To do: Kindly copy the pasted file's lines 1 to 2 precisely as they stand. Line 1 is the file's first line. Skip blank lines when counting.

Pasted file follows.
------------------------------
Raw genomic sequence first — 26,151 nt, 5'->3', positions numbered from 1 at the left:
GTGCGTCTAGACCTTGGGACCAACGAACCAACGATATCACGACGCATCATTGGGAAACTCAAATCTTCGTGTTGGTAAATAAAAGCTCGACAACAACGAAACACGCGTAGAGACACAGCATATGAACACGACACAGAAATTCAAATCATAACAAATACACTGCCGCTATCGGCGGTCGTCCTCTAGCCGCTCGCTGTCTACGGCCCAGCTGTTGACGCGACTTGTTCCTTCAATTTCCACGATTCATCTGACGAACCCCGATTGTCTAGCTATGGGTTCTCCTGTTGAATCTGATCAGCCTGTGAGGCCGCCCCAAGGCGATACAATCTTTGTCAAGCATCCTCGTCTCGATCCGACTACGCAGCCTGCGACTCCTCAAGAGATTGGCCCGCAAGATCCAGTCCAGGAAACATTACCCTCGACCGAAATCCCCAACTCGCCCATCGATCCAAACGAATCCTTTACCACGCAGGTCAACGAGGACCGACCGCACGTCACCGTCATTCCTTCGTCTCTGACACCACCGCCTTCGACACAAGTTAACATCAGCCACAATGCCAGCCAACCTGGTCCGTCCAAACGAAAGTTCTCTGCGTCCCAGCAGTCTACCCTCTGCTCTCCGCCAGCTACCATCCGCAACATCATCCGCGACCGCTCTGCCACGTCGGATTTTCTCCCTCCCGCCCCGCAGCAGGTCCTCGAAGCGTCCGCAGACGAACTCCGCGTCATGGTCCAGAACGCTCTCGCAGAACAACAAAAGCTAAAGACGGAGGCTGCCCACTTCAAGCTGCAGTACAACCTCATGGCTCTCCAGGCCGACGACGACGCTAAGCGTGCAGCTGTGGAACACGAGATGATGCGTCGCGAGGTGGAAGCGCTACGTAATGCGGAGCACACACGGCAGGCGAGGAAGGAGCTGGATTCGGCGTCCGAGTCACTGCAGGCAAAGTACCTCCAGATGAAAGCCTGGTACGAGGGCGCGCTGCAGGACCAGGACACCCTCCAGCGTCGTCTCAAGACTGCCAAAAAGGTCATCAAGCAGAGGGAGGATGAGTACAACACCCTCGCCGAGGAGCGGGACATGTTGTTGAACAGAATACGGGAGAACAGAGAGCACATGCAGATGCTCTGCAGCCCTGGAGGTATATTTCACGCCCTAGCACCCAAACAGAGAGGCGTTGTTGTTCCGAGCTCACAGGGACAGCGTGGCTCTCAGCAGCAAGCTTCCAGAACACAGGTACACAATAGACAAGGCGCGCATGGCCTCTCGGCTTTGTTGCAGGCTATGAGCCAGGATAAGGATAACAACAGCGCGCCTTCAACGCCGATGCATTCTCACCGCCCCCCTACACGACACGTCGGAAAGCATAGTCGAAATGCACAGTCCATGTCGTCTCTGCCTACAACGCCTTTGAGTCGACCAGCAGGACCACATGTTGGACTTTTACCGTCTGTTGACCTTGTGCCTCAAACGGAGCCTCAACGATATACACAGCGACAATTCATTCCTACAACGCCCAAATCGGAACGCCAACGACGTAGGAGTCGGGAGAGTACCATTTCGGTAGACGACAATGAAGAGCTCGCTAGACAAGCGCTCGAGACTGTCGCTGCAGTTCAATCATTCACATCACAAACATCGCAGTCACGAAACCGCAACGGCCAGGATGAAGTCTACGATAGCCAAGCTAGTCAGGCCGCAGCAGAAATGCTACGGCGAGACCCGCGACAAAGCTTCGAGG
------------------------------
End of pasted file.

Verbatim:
Raw genomic sequence first — 26,151 nt, 5'->3', positions numbered from 1 at the left:
GTGCGTCTAGACCTTGGGACCAACGAACCAACGATATCACGACGCATCATTGGGAAACTCAAATCTTCGTGTTGGTAAATAAAAGCTCGACAACAACGAAACACGCGTAGAGACACAGCATATGAACACGACACAGAAATTCAAATCATAACAAATACACTGCCGCTATCGGCGGTCGTCCTCTAGCCGCTCGCTGTCTACGGCCCAGCTGTTGACGCGACTTGTTCCTTCAATTTCCACGATTCATCTGACGAACCCCGATTGTCTAGCTATGGGTTCTCCTGTTGAATCTGATCAGCCTGTGAGGCCGCCCCAAGGCGATACAATCTTTGTCAAGCATCCTCGTCTCGATCCGACTACGCAGCCTGCGACTCCTCAAGAGATTGGCCCGCAAGATCCAGTCCAGGAAACATTACCCTCGACCGAAATCCCCAACTCGCCCATCGATCCAAACGAATCCTTTACCACGCAGGTCAACGAGGACCGACCGCACGTCACCGTCATTCCTTCGTCTCTGACACCACCGCCTTCGACACAAGTTAACATCAGCCACAATGCCAGCCAACCTGGTCCGTCCAAACGAAAGTTCTCTGCGTCCCAGCAGTCTACCCTCTGCTCTCCGCCAGCTACCATCCGCAACATCATCCGCGACCGCTCTGCCACGTCGGATTTTCTCCCTCCCGCCCCGCAGCAGGTCCTCGAAGCGTCCGCAGACGAACTCCGCGTCATGGTCCAGAACGCTCTCGCAGAACAACAAAAGCTAAAGACGGAGGCTGCCCACTTCAAGCTGCAGTACAACCTCATGGCTCTCCAGGCCGACGACGACGCTAAGCGTGCAGCTGTGGAACACGAGATGATGCGTCGCGAGGTGGAAGCGCTACGTAATGCGGAGCACACACGGCAGGCGAGGAAGGAGCTGGATTCGGCGTCCGAGTCACTGCAGGCAAAGTACCTCCAGATGAAAGCCTGGTACGAGGGCGCGCTGCAGGACCAGGACACCCTCCAGCGTCGTCTCAAGACTGCCAAAAAGGTCATCAAGCAGAGGGAGGATGAGTACAACACCCTCGCCGAGGAGCGGGACATGTTGTTGAACAGAATACGGGAGAACAGAGAGCACATGCAGATGCTCTGCAGCCCTGGAGGTATATTTCACGCCCTAGCACCCAAACAGAGAGGCGTTGTTGTTCCGAGCTCACAGGGACAGCGTGGCTCTCAGCAGCAAGCTTCCAGAACACAGGTACACAATAGACAAGGCGCGCATGGCCTCTCGGCTTTGTTGCAGGCTATGAGCCAGGATAAGGATAACAACAGCGCGCCTTCAACGCCGATGCATTCTCACCGCCCCCCTACACGACACGTCGGAAAGCATAGTCGAAATGCACAGTCCATGTCGTCTCTGCCTACAACGCCTTTGAGTCGACCAGCAGGACCACATGTTGGACTTTTACCGTCTGTTGACCTTGTGCCTCAAACGGAGCCTCAACGATATACACAGCGACAATTCATTCCTACAACGCCCAAATCGGAACGCCAACGACGTAGGAGTCGGGAGAGTACCATTTCGGTAGACGACAATGAAGAGCTCGCTAGACAAGCGCTCGAGACTGTCGCTGCAGTTCAATCATTCACATCACAAACATCGCAGTCACGAAACCGCAACGGCCAGGATGAAGTCTACGATAGCCAAGCTAGTCAGGCCGCAGCAGAAATGCTACGGCGAGACCCGCGACAAAGCTTCGAGG